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Hall of Fame changes pave way for females to be inducted

Women's football pioneer Debbie Lee may be in line for elevation to the AFL Hall of Fame under changes made to induction rules - AFL,Hall of Fame
Women's football pioneer Debbie Lee may be in line for elevation to the AFL Hall of Fame under changes made to induction rules

CRITERIA for nominations to the Australian Football Hall of Fame have been loosened by the AFL Commission in a series of changes that is expected to see the first female inducted.

Clauses relating to media and administrators being retired before they could be inducted have been removed, which will likely mean a female currently involved in the game – such as Debbie Lee, Susan Alberti or Caroline Wilson – will be strongly considered in 2019.

The change comes as the AFL Commission also revealed the number of Hall of Fame inductees could rise from six per season to as many as eight from next year onwards.

"The Hall of Fame does not include any current female members among the many women who have made significant contributions to the growth of the game nationally," AFL Commission chairman Richard Goyder said in a statement.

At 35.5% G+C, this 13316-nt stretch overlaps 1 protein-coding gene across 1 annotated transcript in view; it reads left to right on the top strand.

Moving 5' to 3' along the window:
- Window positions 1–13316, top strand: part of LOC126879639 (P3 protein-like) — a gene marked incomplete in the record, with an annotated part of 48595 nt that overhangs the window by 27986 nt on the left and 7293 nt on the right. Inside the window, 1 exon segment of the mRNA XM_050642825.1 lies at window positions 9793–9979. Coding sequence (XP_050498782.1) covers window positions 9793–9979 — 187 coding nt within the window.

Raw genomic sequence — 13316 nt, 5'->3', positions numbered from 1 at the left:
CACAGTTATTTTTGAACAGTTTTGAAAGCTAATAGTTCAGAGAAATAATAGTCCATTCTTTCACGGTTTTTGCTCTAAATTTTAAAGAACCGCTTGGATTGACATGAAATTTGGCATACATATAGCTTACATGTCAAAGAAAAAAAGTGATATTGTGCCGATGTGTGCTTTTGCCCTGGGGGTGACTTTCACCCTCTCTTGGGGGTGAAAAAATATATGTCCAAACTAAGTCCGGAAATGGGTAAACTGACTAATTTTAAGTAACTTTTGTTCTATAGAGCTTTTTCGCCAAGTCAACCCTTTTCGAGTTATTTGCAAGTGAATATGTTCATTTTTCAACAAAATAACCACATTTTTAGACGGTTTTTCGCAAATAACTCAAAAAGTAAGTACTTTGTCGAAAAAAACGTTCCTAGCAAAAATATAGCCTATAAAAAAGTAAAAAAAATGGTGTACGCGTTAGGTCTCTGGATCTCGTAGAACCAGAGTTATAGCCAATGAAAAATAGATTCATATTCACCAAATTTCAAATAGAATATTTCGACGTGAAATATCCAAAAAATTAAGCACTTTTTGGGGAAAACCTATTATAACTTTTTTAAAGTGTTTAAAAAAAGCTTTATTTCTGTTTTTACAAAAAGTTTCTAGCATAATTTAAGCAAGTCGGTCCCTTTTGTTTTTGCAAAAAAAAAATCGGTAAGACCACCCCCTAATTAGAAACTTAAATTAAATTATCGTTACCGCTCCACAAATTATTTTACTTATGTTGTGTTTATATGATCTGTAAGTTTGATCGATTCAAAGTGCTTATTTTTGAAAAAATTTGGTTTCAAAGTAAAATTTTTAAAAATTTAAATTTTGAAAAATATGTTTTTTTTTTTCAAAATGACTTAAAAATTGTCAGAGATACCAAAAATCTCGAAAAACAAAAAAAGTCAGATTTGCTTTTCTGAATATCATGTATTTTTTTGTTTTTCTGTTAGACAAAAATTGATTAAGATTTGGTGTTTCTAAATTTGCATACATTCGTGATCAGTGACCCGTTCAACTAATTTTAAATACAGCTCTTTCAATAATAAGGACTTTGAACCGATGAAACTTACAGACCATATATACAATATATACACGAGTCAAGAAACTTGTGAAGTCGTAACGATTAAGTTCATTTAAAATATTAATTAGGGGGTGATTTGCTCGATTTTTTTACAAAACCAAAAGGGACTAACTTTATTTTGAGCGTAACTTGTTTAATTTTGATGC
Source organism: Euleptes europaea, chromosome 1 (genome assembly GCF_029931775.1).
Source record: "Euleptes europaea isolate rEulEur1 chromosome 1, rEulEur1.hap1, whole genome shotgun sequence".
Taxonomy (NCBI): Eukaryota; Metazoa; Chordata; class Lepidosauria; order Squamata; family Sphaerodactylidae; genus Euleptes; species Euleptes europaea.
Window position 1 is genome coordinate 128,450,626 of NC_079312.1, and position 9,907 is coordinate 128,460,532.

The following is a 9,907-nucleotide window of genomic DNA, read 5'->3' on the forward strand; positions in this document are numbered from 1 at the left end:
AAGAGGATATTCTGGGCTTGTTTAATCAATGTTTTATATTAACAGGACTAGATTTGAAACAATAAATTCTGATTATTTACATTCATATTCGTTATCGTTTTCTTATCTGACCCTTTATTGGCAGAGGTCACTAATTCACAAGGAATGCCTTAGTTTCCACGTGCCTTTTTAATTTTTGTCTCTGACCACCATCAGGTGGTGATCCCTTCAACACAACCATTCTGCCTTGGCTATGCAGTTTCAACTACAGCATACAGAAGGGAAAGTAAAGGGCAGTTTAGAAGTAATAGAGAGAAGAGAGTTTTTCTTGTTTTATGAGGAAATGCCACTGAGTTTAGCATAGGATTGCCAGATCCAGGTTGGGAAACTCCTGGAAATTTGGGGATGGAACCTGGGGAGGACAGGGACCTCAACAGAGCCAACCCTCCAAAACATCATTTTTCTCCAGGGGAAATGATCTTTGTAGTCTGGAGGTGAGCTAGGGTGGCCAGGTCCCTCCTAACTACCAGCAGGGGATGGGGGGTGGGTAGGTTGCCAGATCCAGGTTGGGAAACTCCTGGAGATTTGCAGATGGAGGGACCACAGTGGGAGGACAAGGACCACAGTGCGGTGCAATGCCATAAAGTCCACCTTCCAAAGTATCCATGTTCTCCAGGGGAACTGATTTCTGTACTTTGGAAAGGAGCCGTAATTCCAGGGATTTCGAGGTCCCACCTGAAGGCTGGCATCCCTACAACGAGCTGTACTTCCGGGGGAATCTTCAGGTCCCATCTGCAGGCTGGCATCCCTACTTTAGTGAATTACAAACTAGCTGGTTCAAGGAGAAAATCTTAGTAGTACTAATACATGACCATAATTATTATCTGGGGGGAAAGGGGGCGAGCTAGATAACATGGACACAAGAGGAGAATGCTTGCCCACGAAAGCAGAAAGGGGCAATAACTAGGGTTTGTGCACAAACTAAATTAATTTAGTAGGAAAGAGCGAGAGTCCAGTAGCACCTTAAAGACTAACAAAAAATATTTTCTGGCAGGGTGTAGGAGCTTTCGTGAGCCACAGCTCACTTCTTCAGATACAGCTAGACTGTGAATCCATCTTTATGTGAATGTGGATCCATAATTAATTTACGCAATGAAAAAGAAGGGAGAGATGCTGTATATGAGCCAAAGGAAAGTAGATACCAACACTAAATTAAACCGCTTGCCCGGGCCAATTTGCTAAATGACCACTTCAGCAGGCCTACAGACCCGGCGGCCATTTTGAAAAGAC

"The revision to allow more than six inductees to be nominated in a year will enable the committee to annually consider both male and female nominations going forward, with all parts of the game to be asked to consider nominations."

Elsewhere, clauses relating to two 'recent player retirees' from the last 10 years being inducted have been removed, while changes relating to eligibility for Legend status have also been made.

Now, one Legend may be crowned every two years, as opposed to the previous rule that dictated 10 per cent of all Hall of Fame members must be elevated to the Legend group.

The Hall of Fame's selection committee will also consider the elevation of a number of deceased candidates for Legend status ahead of its 25th anniversary in 2021.